Did Dr. Kulkarni mean that women can’t be scientists by his off-hand remark? Probably not. I like to think that he was commenting on the child-like curiosity that many scientists have, and that the general enthusiasm with which curiosity-driven research is carried out feels a little like “getting to play with some pretty cool toys”. However, when you take that sentiment in context with the stories of institutional sexism that I, and every female scientist, has experienced in some way, it becomes easy to see why we are reacting with outrage.

I happen to work for a company called Life Science Forensics, where I am the Director of Science and Research, and right now we are made up of four women only. I would very much refer to this wonderful group of women that I work with as “girls with toys” because we are driven to innovative research projects that often start with a curious question and the knowledge that we have plenty of high end instrumentation to test out ideas. We are committed to innovating our field-and if you had the kind of instruments we have, you’d want to be testing for all kinds of things like we do.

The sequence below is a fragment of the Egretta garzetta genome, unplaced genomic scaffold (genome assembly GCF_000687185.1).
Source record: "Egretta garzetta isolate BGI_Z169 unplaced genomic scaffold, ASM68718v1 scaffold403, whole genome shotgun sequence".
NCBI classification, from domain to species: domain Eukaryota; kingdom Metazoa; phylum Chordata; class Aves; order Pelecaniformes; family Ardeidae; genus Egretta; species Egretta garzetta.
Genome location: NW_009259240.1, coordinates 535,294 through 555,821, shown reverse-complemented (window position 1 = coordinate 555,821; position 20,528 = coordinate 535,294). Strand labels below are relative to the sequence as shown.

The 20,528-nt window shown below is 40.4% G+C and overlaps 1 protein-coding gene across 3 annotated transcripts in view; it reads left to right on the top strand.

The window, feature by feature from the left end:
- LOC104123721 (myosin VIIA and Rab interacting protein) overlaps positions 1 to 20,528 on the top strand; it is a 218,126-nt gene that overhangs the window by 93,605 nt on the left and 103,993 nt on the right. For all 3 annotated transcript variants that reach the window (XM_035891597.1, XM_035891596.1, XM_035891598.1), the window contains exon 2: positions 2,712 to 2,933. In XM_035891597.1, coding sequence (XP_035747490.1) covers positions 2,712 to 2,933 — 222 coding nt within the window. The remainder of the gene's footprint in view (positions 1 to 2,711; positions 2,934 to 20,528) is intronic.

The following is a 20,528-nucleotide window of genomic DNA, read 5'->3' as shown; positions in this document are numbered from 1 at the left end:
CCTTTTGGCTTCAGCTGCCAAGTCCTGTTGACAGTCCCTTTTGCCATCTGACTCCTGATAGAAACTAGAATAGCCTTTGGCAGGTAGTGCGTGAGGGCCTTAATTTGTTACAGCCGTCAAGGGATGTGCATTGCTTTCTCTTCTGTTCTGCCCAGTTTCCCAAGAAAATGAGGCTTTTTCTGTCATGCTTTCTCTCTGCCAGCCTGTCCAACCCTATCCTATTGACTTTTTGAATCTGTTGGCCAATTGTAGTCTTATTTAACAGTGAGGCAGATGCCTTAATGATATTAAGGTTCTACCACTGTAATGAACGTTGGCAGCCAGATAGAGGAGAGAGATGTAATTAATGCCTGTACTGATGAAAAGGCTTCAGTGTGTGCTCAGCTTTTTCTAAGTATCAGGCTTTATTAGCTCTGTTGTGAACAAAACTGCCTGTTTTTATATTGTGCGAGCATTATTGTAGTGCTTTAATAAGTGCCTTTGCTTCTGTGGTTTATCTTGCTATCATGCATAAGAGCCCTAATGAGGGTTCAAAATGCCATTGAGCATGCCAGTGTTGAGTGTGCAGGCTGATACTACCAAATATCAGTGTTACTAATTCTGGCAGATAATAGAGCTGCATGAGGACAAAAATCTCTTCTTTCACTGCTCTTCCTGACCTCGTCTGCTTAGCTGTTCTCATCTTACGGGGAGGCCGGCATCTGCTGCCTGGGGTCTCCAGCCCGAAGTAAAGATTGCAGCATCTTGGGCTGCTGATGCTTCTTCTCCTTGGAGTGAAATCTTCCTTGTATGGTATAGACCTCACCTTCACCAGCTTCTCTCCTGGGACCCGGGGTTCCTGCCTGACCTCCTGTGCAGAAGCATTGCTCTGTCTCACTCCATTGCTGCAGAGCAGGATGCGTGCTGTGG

Does it matter that we are women? Not at all. Science is for everyone with a curious mind. Dorothy Parker wrote: “The cure for boredom is curiosity. There is no cure for curiosity.” And that has NOTHING to do with gender.

What is a DNA Fingerprint?

Gel featuring DNA bands from three individuals compared to an unknown sample.

Gel featuring DNA bands from three individuals compared to an unknown sample.